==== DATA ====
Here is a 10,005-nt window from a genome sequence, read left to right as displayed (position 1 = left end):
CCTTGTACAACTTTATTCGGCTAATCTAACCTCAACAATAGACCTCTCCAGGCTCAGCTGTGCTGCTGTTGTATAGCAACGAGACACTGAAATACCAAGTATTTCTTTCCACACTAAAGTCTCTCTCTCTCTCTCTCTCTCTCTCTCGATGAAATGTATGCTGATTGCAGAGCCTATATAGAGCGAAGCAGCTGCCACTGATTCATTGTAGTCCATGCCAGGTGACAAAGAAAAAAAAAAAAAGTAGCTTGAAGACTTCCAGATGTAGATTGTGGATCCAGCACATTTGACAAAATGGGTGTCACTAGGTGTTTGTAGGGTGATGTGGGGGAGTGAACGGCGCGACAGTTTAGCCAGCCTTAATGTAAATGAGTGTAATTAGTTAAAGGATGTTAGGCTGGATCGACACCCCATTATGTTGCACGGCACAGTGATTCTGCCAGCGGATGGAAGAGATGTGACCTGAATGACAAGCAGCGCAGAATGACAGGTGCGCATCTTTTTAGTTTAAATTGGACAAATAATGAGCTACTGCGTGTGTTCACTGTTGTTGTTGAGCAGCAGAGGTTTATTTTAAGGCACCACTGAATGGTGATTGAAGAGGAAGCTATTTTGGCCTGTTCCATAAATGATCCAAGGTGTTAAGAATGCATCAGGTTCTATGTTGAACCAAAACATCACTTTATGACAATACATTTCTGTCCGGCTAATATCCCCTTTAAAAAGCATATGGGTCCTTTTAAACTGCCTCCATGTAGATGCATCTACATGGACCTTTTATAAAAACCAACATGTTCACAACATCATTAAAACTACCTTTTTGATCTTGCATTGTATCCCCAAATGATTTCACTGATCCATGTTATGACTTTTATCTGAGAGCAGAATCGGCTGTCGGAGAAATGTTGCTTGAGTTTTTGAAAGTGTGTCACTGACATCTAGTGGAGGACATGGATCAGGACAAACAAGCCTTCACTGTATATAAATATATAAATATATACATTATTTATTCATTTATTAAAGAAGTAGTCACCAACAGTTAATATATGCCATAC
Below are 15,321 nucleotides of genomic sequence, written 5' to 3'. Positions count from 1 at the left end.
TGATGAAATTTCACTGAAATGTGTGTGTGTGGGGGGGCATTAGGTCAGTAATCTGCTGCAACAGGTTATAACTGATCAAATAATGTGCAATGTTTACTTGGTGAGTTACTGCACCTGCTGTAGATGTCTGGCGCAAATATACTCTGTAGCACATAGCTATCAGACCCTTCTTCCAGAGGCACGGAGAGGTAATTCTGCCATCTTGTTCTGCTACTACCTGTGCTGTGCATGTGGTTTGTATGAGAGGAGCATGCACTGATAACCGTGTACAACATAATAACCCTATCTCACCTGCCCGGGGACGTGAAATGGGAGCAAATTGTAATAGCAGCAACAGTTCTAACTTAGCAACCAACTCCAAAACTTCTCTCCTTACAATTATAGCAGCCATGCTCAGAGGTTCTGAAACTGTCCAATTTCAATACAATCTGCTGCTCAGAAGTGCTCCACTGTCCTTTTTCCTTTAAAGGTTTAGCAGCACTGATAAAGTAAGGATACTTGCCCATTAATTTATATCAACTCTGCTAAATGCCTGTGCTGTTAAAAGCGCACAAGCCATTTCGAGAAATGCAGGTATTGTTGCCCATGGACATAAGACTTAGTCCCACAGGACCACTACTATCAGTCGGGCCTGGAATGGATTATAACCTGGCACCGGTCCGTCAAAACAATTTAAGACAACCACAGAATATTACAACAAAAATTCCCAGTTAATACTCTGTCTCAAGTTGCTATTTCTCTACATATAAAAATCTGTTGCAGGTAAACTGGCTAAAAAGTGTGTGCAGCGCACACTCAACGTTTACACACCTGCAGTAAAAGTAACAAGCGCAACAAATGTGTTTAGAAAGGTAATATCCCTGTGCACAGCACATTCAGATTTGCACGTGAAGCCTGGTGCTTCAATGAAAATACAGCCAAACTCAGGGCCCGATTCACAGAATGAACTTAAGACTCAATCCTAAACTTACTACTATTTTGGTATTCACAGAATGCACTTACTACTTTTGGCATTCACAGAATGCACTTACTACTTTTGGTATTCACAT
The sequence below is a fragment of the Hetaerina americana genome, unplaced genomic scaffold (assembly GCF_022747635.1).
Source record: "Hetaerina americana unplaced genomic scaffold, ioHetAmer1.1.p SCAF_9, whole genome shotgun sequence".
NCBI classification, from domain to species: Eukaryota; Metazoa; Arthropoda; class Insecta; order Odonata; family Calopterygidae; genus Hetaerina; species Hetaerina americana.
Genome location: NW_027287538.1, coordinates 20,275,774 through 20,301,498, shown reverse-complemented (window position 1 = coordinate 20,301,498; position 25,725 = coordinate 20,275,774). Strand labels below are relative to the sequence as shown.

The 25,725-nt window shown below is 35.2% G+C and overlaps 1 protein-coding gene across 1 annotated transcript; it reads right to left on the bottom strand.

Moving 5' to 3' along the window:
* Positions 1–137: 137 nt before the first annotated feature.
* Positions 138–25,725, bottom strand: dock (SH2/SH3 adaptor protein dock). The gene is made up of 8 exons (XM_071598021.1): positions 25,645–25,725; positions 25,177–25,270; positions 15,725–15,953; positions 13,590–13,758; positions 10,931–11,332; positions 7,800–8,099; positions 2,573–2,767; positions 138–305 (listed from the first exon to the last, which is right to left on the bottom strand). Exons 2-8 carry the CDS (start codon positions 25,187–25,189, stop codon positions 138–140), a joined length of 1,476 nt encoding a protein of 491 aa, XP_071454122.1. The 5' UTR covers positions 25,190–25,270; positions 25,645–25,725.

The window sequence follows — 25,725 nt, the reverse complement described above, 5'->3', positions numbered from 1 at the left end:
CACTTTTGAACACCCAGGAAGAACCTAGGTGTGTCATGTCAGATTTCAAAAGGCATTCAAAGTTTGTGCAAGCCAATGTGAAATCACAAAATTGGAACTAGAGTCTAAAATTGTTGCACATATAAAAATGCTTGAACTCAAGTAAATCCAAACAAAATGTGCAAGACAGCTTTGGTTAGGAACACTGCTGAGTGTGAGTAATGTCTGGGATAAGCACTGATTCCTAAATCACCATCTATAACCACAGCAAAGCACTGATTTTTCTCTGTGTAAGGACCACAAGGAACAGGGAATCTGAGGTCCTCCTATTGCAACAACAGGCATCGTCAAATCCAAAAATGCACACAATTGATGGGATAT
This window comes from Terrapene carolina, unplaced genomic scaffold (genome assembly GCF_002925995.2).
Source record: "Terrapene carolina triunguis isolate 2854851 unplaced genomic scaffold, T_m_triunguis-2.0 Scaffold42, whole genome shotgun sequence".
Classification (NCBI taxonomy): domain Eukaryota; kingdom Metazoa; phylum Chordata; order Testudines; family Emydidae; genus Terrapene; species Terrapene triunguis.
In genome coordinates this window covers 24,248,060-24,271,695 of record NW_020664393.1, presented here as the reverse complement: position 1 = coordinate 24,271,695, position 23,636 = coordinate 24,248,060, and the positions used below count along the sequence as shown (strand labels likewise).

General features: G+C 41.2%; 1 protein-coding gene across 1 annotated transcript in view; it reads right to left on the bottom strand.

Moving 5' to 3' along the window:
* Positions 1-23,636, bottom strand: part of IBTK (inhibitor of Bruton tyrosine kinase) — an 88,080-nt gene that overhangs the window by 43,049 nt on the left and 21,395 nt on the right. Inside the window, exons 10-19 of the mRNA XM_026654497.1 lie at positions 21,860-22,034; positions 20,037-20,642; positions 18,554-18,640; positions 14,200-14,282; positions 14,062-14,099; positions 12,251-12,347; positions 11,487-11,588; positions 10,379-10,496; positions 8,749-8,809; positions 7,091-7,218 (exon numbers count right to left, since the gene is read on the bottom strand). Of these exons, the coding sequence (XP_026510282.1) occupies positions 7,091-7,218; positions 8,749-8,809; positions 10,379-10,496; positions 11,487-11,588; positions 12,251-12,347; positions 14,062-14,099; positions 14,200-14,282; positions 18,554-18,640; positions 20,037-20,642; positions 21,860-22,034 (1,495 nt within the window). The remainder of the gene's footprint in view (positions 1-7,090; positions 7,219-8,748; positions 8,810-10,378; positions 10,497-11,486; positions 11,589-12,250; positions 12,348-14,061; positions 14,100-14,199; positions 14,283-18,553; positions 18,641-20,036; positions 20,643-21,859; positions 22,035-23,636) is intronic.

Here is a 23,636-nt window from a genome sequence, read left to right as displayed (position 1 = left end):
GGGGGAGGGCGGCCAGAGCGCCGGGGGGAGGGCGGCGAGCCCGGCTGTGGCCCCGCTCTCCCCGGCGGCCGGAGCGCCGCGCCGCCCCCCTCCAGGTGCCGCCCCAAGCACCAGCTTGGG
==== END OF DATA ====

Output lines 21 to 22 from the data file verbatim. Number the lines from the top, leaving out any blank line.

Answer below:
* Positions 1-23,636, bottom strand: part of IBTK (inhibitor of Bruton tyrosine kinase) — an 88,080-nt gene that overhangs the window by 43,049 nt on the left and 21,395 nt on the right. Inside the window, exons 10-19 of the mRNA XM_026654497.1 lie at positions 21,860-22,034; positions 20,037-20,642; positions 18,554-18,640; positions 14,200-14,282; positions 14,062-14,099; positions 12,251-12,347; positions 11,487-11,588; positions 10,379-10,496; positions 8,749-8,809; positions 7,091-7,218 (exon numbers count right to left, since the gene is read on the bottom strand). Of these exons, the coding sequence (XP_026510282.1) occupies positions 7,091-7,218; positions 8,749-8,809; positions 10,379-10,496; positions 11,487-11,588; positions 12,251-12,347; positions 14,062-14,099; positions 14,200-14,282; positions 18,554-18,640; positions 20,037-20,642; positions 21,860-22,034 (1,495 nt within the window). The remainder of the gene's footprint in view (positions 1-7,090; positions 7,219-8,748; positions 8,810-10,378; positions 10,497-11,486; positions 11,589-12,250; positions 12,348-14,061; positions 14,100-14,199; positions 14,283-18,553; positions 18,641-20,036; positions 20,643-21,859; positions 22,035-23,636) is intronic.

Here is a 23,636-nt window from a genome sequence, read left to right as displayed (position 1 = left end):